I think the thing I don’t enjoy the most about Paris is all the cigarette smoke. Everyone smokes here, and you cannot walk down the street without getting a big puff of it in your face every few minutes. I would also say that I miss the convenience of certain things. It is always nice to just walk out your front door and drive over to your friend’s house. Here, everything has to be planned out, and going somewhere that would take 5 minutes in a car, could take 30+minutes on the metro. I definitely get a lot of lessons in patience here.
6. What kinds of desserts do you make in the class? What have been your favorites?
My classes really focus on classic French techniques and desserts. My first Basic session, we learned to make a lot of doughs, tarts, things like that. This second Intermediate course that I am in now focuses heavily on more intricate layers, mousses, cooked sugars, creams and sauces. My favorite desserts are always the ones that have some sort of crust involved. I am a sucker for puff pastry. I think you could wrap a tennis ball in homemade puff pastry and I would still enjoy it. Here are a few pictures of some of my favorite desserts so far.
7. Was it hard to get into the program?
No it was not necessarily hard. The school prefers that you have had some experience in the industry beforehand, but I know some people in the my program that we pretty green. I think if you intend on going to Le Cordon Bleu, they understand you are pretty committed. Plus, once you are in program, you have to pass to get to the next level. It is not very hard to fail, which is always a scary reminder!
8. Many Americans think that French people are snooty and cold. Has that been your experience?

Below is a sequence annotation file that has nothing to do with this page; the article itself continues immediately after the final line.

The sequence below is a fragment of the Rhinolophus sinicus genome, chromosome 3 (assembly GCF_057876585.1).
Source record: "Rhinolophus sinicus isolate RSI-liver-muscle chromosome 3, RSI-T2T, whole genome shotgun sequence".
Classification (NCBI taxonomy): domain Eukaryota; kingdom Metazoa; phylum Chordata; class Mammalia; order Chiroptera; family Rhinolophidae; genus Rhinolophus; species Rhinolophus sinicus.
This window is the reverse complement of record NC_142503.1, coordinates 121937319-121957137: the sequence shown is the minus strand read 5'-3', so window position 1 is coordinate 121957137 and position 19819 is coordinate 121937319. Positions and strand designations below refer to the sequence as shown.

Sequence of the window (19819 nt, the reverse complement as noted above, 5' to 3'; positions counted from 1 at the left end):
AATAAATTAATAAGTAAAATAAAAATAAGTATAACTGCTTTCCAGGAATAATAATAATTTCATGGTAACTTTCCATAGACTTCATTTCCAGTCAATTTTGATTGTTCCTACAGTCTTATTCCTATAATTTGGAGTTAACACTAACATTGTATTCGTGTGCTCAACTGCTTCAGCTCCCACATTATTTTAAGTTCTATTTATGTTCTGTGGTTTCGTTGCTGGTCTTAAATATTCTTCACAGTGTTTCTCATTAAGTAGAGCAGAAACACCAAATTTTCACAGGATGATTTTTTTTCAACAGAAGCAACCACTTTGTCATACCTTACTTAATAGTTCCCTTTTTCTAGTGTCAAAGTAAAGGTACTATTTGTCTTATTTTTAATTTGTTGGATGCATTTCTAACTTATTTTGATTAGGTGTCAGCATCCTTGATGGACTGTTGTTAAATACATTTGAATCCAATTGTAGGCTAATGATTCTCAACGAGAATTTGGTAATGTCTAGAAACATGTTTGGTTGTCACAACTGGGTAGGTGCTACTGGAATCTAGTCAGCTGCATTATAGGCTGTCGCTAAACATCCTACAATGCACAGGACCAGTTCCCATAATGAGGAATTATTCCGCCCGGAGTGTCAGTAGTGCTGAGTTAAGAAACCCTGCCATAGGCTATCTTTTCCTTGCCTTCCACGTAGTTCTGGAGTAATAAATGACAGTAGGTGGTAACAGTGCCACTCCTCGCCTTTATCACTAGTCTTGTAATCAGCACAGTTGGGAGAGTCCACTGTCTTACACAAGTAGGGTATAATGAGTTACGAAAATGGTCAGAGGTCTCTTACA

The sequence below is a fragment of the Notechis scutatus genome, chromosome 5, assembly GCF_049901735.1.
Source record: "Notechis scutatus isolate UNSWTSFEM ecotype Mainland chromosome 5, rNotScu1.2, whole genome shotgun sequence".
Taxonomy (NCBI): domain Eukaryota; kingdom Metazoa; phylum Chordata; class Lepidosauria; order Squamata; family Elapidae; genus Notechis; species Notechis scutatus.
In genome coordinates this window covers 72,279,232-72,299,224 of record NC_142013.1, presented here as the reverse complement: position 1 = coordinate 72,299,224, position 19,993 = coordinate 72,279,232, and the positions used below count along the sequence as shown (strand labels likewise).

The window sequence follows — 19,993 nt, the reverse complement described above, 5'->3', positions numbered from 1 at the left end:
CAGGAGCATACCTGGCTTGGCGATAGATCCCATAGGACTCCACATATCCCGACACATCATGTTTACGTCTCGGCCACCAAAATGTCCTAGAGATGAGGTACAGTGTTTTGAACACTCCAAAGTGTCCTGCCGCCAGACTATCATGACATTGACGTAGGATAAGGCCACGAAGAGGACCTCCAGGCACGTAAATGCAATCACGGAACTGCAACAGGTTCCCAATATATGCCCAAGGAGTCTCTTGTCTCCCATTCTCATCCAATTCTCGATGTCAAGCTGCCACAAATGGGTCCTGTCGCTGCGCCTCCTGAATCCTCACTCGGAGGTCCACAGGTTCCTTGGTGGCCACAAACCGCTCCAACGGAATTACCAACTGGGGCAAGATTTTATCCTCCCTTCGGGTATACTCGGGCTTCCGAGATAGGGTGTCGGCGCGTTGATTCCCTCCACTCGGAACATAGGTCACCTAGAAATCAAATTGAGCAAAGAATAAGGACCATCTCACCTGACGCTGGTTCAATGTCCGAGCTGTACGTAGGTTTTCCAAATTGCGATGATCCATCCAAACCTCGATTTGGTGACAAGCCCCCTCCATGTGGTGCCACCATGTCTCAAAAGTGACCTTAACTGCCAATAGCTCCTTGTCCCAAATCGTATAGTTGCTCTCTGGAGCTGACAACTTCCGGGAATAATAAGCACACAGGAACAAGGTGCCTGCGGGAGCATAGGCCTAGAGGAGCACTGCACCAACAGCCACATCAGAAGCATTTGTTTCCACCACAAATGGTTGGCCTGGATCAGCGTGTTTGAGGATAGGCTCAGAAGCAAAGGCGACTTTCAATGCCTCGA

While I have had some poor experiences with the French, I have definitely had many more positive ones. I don’t think that the French are necessarily cold, it is just a difference in culture. You are always going to find a few bad apples wherever you go.
Merci, Mlle Cordon-Bleu! Is everyone inspired to go bake something delicious now?
9 responses to “Guest Blogger: Mlle Cordon-Bleu”
Yay Kate and Amy! I love your first guest blogger post. Actually I’m more inspired to EAT something delicious now – any leftovers from last night’s class?
You had me at the puff pastry tennis ball!
MMMmmm. Seems like Austin has several farm to table restaurants where she could find a nice home. And I could certainly help her with extra product! oxx
We cannot wait for her to get on this side of the pond, so we can enjoy her and her yummy pastries!
Makes my mouth water!
I just love french desserts. Come home soon please !
So proud of you! Wish we could come share in your experience. Can’t wait to taste some of the goodies you are learning to make.
Amy, can’t wait for you to have a cooking class for all of your mom’ crazy friends! This could be your most difficult task. Miss you, Debbie butler